There was a show at the "Ranch" which was a strange West Side ranch house.  Not sure if the Wholes played at this particular show but I do remember doing Ecstacy for the first time there and Bob the guitarist from the Wholes smoked a joint with me in his car and introduced me to the band King Crimson which was a good environment that night.  I remember being bummed that we had to stop smoking the joint and go back to the show.  It wasn't just the drugs.  Something tells me the band sucked that night as well because that was usually the case.
                                As far as their music goes I'd have to admit at the time I couldn't figure out what they were trying to do.  Of course I was pretty closed minded back then.  I was always pulling for them and I wanted to like them because I knew em and quite frankly there were no other bands.  I could never fully get into them because I thought they were like a lesser Butthole Surfers who were fucking incredible at that point.  No one could live up to the awe of the Buttholes even though the Wholes sounded nothing like em.  Still it was the only thing I could compare them to in my narrow frame of reference.  To this day I have yet to hear a band who approached what they were trying to do although I will say that band Idiot Flesh comes to mind in terms of strange artifice.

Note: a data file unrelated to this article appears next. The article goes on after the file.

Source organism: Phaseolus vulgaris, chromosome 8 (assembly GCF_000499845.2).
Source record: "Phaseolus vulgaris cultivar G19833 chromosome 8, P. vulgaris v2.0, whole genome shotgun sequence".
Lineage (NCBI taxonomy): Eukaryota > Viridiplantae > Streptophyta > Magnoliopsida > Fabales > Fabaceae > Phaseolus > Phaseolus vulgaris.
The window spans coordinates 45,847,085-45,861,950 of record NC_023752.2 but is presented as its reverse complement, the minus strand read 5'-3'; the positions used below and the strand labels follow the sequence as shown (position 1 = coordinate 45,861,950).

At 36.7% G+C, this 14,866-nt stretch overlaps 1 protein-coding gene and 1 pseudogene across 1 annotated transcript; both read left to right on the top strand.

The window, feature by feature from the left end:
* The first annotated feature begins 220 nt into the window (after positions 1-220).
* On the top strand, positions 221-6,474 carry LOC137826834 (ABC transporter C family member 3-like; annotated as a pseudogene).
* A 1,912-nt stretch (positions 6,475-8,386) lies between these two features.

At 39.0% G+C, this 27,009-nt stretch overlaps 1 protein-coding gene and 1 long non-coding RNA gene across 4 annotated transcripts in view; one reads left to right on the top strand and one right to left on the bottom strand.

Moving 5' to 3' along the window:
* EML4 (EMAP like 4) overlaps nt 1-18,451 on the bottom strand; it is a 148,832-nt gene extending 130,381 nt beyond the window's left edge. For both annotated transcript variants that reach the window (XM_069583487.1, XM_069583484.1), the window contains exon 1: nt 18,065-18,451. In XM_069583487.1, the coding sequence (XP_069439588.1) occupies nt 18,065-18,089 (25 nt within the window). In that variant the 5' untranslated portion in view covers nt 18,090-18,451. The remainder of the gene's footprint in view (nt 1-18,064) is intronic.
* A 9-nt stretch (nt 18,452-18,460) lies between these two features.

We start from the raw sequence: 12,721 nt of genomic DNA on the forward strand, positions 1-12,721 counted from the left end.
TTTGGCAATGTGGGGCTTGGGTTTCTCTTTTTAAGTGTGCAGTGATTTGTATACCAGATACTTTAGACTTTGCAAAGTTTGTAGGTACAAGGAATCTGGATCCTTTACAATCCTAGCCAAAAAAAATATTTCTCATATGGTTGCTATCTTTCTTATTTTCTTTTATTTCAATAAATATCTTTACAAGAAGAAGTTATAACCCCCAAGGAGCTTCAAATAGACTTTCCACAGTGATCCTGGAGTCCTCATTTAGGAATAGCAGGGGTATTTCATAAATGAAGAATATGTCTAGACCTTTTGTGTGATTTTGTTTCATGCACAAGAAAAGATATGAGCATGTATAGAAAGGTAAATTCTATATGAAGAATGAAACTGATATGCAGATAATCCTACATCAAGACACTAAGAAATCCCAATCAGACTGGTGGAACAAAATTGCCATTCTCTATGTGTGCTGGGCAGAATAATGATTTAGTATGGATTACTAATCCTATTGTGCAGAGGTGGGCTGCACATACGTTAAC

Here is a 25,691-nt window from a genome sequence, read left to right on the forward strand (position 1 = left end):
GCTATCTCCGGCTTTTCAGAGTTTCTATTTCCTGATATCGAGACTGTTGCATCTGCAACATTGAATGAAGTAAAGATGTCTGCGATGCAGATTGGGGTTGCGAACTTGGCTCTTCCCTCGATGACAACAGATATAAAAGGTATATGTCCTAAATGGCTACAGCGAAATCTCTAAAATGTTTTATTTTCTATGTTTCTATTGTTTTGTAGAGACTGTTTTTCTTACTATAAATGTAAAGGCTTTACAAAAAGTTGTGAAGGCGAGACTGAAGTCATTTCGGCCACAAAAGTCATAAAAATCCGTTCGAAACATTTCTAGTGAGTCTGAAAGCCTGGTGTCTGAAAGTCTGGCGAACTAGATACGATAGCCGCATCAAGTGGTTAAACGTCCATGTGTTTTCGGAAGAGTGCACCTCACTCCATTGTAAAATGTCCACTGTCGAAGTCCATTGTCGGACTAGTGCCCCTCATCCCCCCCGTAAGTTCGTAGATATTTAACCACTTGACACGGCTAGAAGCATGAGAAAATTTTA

Really that's probably the Whole point.  I see them now as an Art rock band.  The music seems like an inventive showcase on which to hang their art.